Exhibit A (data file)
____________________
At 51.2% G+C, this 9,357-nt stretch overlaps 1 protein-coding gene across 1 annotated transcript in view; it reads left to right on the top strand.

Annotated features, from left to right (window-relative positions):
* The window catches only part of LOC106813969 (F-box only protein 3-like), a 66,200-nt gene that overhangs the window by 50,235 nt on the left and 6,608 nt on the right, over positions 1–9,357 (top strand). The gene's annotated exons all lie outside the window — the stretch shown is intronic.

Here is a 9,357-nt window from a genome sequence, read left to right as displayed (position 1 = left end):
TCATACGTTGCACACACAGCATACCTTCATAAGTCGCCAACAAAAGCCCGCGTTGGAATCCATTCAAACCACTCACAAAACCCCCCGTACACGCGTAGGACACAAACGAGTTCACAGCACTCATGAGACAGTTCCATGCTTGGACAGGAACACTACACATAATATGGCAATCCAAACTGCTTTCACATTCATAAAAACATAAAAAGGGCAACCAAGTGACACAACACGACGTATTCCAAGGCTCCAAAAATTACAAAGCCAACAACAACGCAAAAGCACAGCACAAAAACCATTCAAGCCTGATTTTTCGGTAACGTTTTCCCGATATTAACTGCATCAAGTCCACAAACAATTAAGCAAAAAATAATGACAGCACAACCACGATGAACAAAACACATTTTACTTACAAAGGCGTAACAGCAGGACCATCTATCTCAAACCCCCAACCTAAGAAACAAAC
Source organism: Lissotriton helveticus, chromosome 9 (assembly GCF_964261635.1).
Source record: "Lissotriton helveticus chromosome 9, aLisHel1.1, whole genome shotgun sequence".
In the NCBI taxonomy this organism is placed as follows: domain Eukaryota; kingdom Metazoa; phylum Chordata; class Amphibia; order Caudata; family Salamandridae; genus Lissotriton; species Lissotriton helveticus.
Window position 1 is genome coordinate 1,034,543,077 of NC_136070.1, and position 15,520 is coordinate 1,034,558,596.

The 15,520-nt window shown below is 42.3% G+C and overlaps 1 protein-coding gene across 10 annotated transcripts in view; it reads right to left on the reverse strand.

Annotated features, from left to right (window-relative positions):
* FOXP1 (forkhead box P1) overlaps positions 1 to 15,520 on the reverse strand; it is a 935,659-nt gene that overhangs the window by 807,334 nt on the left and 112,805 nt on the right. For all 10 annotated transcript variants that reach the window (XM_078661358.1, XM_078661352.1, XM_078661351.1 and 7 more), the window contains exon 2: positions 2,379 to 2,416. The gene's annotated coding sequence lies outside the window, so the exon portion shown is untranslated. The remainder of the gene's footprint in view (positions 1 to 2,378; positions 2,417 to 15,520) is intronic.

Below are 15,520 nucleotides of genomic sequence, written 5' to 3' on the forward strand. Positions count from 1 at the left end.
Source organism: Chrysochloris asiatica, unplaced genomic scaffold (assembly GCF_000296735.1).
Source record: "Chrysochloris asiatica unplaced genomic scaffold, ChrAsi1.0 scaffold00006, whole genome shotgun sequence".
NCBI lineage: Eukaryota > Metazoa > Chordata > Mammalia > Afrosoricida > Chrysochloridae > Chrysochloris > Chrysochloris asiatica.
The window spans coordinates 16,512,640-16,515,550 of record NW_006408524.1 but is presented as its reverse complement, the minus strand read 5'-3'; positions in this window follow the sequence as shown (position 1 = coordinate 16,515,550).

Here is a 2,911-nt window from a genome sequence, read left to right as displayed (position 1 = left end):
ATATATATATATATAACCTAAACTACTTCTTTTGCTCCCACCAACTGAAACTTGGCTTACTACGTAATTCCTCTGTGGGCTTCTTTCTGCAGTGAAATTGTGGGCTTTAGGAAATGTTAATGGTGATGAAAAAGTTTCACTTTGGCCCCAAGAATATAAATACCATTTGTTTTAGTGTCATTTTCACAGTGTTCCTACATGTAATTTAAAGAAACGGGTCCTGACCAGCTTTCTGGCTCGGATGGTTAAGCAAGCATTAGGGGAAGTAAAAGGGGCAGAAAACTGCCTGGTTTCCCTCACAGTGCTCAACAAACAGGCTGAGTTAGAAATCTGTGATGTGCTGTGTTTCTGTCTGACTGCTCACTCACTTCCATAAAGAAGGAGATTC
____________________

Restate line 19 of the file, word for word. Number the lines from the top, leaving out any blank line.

ATATATATATATATAACCTAAACTACTTCTTTTGCTCCCACCAACTGAAACTTGGCTTACTACGTAATTCCTCTGTGGGCTTCTTTCTGCAGTGAAATTGTGGGCTTTAGGAAATGTTAATGGTGATGAAAAAGTTTCACTTTGGCCCCAAGAATATAAATACCATTTGTTTTAGTGTCATTTTCACAGTGTTCCTACATGTAATTTAAAGAAACGGGTCCTGACCAGCTTTCTGGCTCGGATGGTTAAGCAAGCATTAGGGGAAGTAAAAGGGGCAGAAAACTGCCTGGTTTCCCTCACAGTGCTCAACAAACAGGCTGAGTTAGAAATCTGTGATGTGCTGTGTTTCTGTCTGACTGCTCACTCACTTCCATAAAGAAGGAGATTC